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U.S. v. Himelwright

filed: November 25, 1994.

UNITED STATES OF AMERICA
v.
RICHARD C. HIMELWRIGHT APPELLANT.



APPEAL FROM THE UNITED STATES DISTRICT COURT FOR THE MIDDLE DISTRICT OF PENNSYLVANIA. (D.C. Criminal No. 93-cr-00222).

Before: Stapleton, Alito and Lewis, Circuit Judges.

Author: Lewis

Opinion OF THE COURT

LEWIS, Circuit Judge.

Richard Himelwright was indicted on September 7, 1993, and charged with two counts of Interstate Threats and Extortionate Demands, in violation of 18 U.S.C. § 875(b),*fn1 (Counts I and II), and one count of Interstate Threats, in violation of 18 U.S.C. § 875(c),*fn2 (Count III). Prior to trial, Himelwright filed a motion in limine seeking to bar testimony regarding his purchase and possession of two firearms, claiming that their admission would violate Rule 404(b) of the Federal Rules of Evidence and would be unduly prejudicial under Rule 403. By Memorandum Opinion dated November 12, 1993, the district court denied the motion, finding that the firearms evidence was admissible under Rule 404(b) as proof of Himelwright's intent to commit the crimes charged or, in the alternative, as indicative of his plan or preparation. Memorandum Opinion at 5. Himelwright was subsequently convicted and sentenced to 18 months imprisonment,*fn3 to be followed by three years supervised release. Himelwright appeals.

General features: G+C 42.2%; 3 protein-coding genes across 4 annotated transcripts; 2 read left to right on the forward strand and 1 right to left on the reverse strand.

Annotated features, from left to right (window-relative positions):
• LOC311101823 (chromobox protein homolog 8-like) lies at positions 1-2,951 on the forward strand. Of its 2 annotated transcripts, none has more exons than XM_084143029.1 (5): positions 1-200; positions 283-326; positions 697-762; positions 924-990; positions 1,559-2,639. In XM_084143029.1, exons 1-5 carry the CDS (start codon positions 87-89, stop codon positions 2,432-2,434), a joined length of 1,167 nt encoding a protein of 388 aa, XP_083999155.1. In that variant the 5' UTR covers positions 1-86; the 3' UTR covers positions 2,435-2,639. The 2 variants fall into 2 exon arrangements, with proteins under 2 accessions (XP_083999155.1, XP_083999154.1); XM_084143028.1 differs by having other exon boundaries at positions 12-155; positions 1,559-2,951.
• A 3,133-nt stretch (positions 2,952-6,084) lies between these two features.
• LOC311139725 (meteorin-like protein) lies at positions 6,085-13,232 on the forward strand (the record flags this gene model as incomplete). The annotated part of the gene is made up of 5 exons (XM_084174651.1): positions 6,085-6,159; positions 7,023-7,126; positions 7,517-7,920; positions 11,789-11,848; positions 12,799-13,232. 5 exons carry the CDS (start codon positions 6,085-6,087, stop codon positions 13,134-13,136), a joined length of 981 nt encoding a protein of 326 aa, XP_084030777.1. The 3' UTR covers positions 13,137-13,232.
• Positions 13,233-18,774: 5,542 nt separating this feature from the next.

I.

We have jurisdiction over this appeal pursuant to 28 U.S.C. § 1291. Because we believe that the district court erred in admitting testimony concerning Himelwright's purchase and possession of firearms, as well as the firearms themselves, we will reverse the district court's denial of the in limine motion and vacate Himelwright's conviction.

II.